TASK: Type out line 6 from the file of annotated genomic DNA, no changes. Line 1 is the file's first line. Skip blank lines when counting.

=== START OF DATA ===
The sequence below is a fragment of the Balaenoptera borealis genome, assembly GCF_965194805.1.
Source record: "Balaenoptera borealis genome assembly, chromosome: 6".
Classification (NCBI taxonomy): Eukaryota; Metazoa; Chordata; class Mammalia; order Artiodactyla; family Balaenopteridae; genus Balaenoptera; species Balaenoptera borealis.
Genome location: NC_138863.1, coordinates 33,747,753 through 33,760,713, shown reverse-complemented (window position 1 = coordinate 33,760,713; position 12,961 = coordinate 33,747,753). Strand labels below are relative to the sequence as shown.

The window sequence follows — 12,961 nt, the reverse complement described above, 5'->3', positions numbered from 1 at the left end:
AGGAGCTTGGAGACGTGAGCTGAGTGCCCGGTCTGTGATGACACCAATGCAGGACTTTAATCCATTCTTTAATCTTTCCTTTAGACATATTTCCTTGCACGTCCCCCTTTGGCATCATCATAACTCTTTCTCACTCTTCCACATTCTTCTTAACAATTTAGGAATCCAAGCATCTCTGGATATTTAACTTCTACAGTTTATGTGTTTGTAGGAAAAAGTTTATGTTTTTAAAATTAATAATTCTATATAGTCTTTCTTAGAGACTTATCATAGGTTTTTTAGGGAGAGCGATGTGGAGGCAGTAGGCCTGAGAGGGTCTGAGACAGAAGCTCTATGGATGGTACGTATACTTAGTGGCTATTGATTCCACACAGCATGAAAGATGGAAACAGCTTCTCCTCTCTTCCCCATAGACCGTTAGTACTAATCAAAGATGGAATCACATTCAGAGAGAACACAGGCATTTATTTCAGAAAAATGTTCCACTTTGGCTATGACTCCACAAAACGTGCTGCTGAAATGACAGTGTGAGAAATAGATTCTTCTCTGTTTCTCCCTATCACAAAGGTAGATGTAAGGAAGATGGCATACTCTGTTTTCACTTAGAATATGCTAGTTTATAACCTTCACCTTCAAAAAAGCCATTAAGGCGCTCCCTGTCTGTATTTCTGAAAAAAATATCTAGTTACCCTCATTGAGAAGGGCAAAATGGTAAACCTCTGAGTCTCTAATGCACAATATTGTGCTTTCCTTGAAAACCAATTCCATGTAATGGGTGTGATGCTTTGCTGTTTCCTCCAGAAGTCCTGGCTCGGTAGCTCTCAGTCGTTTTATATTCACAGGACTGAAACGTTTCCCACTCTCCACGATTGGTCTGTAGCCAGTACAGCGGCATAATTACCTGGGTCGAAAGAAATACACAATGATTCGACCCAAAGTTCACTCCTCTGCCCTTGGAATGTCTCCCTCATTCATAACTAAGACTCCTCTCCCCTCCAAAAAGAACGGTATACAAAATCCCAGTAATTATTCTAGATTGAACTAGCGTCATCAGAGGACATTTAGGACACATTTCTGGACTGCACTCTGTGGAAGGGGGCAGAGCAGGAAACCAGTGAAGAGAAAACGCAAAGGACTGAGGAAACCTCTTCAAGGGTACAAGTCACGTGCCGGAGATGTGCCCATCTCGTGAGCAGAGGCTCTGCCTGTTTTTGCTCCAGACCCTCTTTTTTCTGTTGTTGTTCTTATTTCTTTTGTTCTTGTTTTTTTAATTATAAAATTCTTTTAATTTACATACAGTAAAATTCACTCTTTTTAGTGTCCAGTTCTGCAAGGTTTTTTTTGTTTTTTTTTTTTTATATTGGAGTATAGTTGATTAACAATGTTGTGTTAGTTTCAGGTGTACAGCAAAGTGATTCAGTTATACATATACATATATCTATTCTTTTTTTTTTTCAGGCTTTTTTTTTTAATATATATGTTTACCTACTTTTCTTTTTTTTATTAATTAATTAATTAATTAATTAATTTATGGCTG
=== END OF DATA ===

AGGAGCTTGGAGACGTGAGCTGAGTGCCCGGTCTGTGATGACACCAATGCAGGACTTTAATCCATTCTTTAATCTTTCCTTTAGACATATTTCCTTGCACGTCCCCCTTTGGCATCATCATAACTCTTTCTCACTCTTCCACATTCTTCTTAACAATTTAGGAATCCAAGCATCTCTGGATATTTAACTTCTACAGTTTATGTGTTTGTAGGAAAAAGTTTATGTTTTTAAAATTAATAATTCTATATAGTCTTTCTTAGAGACTTATCATAGGTTTTTTAGGGAGAGCGATGTGGAGGCAGTAGGCCTGAGAGGGTCTGAGACAGAAGCTCTATGGATGGTACGTATACTTAGTGGCTATTGATTCCACACAGCATGAAAGATGGAAACAGCTTCTCCTCTCTTCCCCATAGACCGTTAGTACTAATCAAAGATGGAATCACATTCAGAGAGAACACAGGCATTTATTTCAGAAAAATGTTCCACTTTGGCTATGACTCCACAAAACGTGCTGCTGAAATGACAGTGTGAGAAATAGATTCTTCTCTGTTTCTCCCTATCACAAAGGTAGATGTAAGGAAGATGGCATACTCTGTTTTCACTTAGAATATGCTAGTTTATAACCTTCACCTTCAAAAAAGCCATTAAGGCGCTCCCTGTCTGTATTTCTGAAAAAAATATCTAGTTACCCTCATTGAGAAGGGCAAAATGGTAAACCTCTGAGTCTCTAATGCACAATATTGTGCTTTCCTTGAAAACCAATTCCATGTAATGGGTGTGATGCTTTGCTGTTTCCTCCAGAAGTCCTGGCTCGGTAGCTCTCAGTCGTTTTATATTCACAGGACTGAAACGTTTCCCACTCTCCACGATTGGTCTGTAGCCAGTACAGCGGCATAATTACCTGGGTCGAAAGAAATACACAATGATTCGACCCAAAGTTCACTCCTCTGCCCTTGGAATGTCTCCCTCATTCATAACTAAGACTCCTCTCCCCTCCAAAAAGAACGGTATACAAAATCCCAGTAATTATTCTAGATTGAACTAGCGTCATCAGAGGACATTTAGGACACATTTCTGGACTGCACTCTGTGGAAGGGGGCAGAGCAGGAAACCAGTGAAGAGAAAACGCAAAGGACTGAGGAAACCTCTTCAAGGGTACAAGTCACGTGCCGGAGATGTGCCCATCTCGTGAGCAGAGGCTCTGCCTGTTTTTGCTCCAGACCCTCTTTTTTCTGTTGTTGTTCTTATTTCTTTTGTTCTTGTTTTTTTAATTATAAAATTCTTTTAATTTACATACAGTAAAATTCACTCTTTTTAGTGTCCAGTTCTGCAAGGTTTTTTTTGTTTTTTTTTTTTTATATTGGAGTATAGTTGATTAACAATGTTGTGTTAGTTTCAGGTGTACAGCAAAGTGATTCAGTTATACATATACATATATCTATTCTTTTTTTTTTTCAGGCTTTTTTTTTTAATATATATGTTTACCTACTTTTCTTTTTTTTATTAATTAATTAATTAATTAATTAATTTATGGCTG